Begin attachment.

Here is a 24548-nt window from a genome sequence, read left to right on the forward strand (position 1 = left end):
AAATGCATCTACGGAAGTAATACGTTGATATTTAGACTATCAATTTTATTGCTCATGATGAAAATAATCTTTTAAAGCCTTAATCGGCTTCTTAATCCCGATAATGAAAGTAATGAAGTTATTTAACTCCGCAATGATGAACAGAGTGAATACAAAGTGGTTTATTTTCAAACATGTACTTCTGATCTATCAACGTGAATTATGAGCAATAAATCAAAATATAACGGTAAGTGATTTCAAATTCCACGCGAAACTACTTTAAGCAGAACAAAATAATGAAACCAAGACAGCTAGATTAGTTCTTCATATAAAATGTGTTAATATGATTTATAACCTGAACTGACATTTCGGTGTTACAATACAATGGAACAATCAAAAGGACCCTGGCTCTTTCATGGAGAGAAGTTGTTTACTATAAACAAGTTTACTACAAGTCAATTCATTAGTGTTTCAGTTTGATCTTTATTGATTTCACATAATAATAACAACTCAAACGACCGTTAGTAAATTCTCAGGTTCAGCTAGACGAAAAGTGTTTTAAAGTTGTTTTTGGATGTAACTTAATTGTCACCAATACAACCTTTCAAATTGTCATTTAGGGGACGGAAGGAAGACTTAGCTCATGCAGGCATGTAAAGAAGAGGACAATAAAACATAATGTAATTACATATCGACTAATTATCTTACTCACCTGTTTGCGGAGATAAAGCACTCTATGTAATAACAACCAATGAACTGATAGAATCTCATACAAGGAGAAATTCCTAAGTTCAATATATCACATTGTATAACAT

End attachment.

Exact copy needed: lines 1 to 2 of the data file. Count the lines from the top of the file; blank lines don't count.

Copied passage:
Here is a 24548-nt window from a genome sequence, read left to right on the forward strand (position 1 = left end):
AAATGCATCTACGGAAGTAATACGTTGATATTTAGACTATCAATTTTATTGCTCATGATGAAAATAATCTTTTAAAGCCTTAATCGGCTTCTTAATCCCGATAATGAAAGTAATGAAGTTATTTAACTCCGCAATGATGAACAGAGTGAATACAAAGTGGTTTATTTTCAAACATGTACTTCTGATCTATCAACGTGAATTATGAGCAATAAATCAAAATATAACGGTAAGTGATTTCAAATTCCACGCGAAACTACTTTAAGCAGAACAAAATAATGAAACCAAGACAGCTAGATTAGTTCTTCATATAAAATGTGTTAATATGATTTATAACCTGAACTGACATTTCGGTGTTACAATACAATGGAACAATCAAAAGGACCCTGGCTCTTTCATGGAGAGAAGTTGTTTACTATAAACAAGTTTACTACAAGTCAATTCATTAGTGTTTCAGTTTGATCTTTATTGATTTCACATAATAATAACAACTCAAACGACCGTTAGTAAATTCTCAGGTTCAGCTAGACGAAAAGTGTTTTAAAGTTGTTTTTGGATGTAACTTAATTGTCACCAATACAACCTTTCAAATTGTCATTTAGGGGACGGAAGGAAGACTTAGCTCATGCAGGCATGTAAAGAAGAGGACAATAAAACATAATGTAATTACATATCGACTAATTATCTTACTCACCTGTTTGCGGAGATAAAGCACTCTATGTAATAACAACCAATGAACTGATAGAATCTCATACAAGGAGAAATTCCTAAGTTCAATATATCACATTGTATAACAT